Why the gray jay is the perfect Canadian bird

Canadian Geographic magazine’s suggestion ruffled feathers but it’s a perfect choice for a national bird of Canada, says UAlberta bird expert.


The gray jay is tough, resourceful and not afraid of the cold—just like Canadians, eh?

Canadian Geographic magazine introduced the gray jay as its choice for the national bird on its website earlier today. Surprisingly, Canada doesn’t have an official bird, which is something the magazine wanted to change, creating a project for Canadians to vote on it.

Although the choice ruffled the feathers of some people who didn’t know the gray jay even existed, University of Alberta bird expert and author John Acorn said the bird is as quintessentially Canadian as maple syrup.

“It’s wearing a dark gray toque with white earmuffs. That’s Canadian!” said Acorn, well-known for hosting Acorn, the Nature Nut, a television show in the late 90s. “It’s also easy to identify personally with the gray jay. We are the type of people who could live in the forest—we are tough, we are smart, we are cold hardy.”

Unlike its close cousins the magpie, the crow, the raven and the blue jay, which like to hang around urban backyards, power lines and garbage dumpsters, the gray jay isn’t likely to be spotted in Edmonton, Acorn said. But drive a half-hour west or north of the city, take a hike and you’ll find them in Alberta’s boreal forests. They can be found in the foothills, the mountains and the national parks. They have a geographic range that extends into the Northwest Territories.

“They have this habit of showing up, they find you to figure out who you are, and if you have anything good, they’ll take it!”

About the size of a blue jay and “quite snappy in appearance” thanks to its charcoal feathers and handsome markings, the bird is also recognizable by its chattery call, laced with soft warbling notes.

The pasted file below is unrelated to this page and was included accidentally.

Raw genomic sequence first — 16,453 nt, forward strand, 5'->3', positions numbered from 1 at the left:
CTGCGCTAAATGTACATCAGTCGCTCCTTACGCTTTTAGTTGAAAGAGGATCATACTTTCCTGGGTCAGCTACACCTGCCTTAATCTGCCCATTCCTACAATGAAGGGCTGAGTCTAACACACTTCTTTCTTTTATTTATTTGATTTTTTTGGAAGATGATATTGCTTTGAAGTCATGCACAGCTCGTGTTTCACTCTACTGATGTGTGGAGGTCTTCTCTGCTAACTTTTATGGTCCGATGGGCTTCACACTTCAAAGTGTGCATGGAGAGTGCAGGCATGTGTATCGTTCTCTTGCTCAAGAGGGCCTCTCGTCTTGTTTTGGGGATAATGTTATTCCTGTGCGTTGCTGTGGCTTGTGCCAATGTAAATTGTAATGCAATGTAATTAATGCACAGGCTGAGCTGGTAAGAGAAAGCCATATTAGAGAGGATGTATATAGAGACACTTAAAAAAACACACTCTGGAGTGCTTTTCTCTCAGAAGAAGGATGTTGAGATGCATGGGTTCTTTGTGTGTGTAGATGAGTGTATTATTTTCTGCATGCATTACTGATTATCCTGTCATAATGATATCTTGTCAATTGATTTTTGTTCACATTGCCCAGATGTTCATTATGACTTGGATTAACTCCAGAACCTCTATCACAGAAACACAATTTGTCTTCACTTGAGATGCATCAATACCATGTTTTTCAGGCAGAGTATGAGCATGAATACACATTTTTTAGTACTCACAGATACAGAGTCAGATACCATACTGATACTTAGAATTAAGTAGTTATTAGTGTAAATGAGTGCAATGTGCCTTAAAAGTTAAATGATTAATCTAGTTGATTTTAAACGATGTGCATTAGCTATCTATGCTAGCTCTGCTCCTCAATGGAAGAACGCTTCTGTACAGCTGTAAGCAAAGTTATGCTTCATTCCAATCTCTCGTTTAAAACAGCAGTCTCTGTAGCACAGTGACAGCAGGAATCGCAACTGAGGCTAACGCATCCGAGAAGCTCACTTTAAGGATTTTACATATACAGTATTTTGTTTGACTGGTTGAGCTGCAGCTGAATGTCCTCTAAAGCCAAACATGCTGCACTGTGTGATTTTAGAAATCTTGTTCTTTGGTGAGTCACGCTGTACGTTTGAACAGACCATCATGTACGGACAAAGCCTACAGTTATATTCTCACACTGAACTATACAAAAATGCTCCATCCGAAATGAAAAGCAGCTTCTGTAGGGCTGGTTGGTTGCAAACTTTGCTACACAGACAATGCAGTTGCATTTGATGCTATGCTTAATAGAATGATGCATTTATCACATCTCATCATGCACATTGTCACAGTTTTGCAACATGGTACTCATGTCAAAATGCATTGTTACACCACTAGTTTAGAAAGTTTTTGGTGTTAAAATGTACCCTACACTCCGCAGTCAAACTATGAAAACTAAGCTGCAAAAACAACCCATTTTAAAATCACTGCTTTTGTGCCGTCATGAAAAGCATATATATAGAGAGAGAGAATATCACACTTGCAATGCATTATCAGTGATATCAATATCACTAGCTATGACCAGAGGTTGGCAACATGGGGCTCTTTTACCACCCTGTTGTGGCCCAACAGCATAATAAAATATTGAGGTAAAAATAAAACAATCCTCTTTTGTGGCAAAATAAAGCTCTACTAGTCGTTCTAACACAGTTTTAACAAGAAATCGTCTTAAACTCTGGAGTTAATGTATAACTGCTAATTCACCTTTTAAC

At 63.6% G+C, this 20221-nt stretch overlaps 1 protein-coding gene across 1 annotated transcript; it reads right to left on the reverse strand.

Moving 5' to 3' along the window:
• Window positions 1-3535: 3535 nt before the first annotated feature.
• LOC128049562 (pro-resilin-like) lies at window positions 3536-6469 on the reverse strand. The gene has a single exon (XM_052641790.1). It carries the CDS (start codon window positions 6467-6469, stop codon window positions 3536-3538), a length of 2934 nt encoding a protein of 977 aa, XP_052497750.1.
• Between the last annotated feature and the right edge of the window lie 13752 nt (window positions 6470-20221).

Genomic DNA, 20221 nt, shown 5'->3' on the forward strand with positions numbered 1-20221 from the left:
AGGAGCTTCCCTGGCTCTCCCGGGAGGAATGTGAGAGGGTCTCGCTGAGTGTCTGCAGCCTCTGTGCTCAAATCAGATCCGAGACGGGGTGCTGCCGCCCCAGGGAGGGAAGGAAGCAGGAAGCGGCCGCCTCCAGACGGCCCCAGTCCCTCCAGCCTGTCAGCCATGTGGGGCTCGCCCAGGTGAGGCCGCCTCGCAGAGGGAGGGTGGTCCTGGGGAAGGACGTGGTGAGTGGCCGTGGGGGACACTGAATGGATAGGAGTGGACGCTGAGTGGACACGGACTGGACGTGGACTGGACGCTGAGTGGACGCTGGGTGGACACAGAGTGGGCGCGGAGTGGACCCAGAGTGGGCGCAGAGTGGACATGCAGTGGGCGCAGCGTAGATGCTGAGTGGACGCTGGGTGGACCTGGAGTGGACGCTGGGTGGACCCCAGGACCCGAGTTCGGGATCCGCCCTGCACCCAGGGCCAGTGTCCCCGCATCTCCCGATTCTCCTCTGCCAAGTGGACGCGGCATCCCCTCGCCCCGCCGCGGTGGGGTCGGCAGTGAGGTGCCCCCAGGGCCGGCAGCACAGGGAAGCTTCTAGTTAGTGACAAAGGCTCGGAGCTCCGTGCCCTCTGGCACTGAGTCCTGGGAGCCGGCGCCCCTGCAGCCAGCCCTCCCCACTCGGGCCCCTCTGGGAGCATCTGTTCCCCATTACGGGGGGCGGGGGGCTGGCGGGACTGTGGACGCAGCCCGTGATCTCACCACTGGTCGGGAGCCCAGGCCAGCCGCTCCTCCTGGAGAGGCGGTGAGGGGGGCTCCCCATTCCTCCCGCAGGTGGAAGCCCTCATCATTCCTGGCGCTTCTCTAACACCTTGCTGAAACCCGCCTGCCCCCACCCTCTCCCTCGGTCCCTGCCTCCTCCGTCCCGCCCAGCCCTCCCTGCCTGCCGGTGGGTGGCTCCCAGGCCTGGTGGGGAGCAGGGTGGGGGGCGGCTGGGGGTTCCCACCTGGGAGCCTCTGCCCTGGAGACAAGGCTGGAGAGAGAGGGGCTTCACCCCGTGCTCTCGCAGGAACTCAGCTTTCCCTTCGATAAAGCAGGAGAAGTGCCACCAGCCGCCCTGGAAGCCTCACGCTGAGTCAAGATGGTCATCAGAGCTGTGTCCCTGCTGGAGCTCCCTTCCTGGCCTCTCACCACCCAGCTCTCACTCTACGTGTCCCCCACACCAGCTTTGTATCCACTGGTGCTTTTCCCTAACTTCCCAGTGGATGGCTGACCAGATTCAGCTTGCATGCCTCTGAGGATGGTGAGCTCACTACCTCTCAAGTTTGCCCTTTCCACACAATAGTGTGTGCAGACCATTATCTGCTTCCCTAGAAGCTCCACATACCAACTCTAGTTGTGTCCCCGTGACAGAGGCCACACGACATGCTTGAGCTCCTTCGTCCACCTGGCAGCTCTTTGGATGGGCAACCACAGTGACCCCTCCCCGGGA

Also known as the whiskeyjack, the Canada jay or the camp robber, the gray jay dines on plant and animal matter alike and is a smart hoarder of food. Its scientific name, Perisoreus canadensis, translates loosely into “Canadian heaper-upper,” said Acorn. Natural survivors, “they have an incredible memory for where they put all their stuff. They know their home turf really well.”

About two million of the birds are found in Canada, where they live year-round in every province—unlike birds more commonly linked to Canadian identity such as the snowy owl or the loon, which also live in Europe and Asia.

“The gray jay stays home. Our gray jay really is our gray jay,” said Acorn.

And like most Canadians, the bird—first discovered in the 1700s by a Swedish taxonomist—copes well with our winters. Undeterred by the weather, it begins nesting early in the year.

While the magazine’s designation of the gray jay as Canada’s bird is informal, it does reflect particular points of pride we have as Albertans, Acorn said.

“We can symbolize the gray jay in the same sense that we identify with Banff, Jasper and our forests as part of our identity. There’s an emotional logic to it.”

For almost as long as there's been a Canada, there's been a University of Alberta. Over the next year, in honour of Canada's 150th anniversary, we're proudly celebrating the people, achievements and ideas that contributed to the making of a confederation.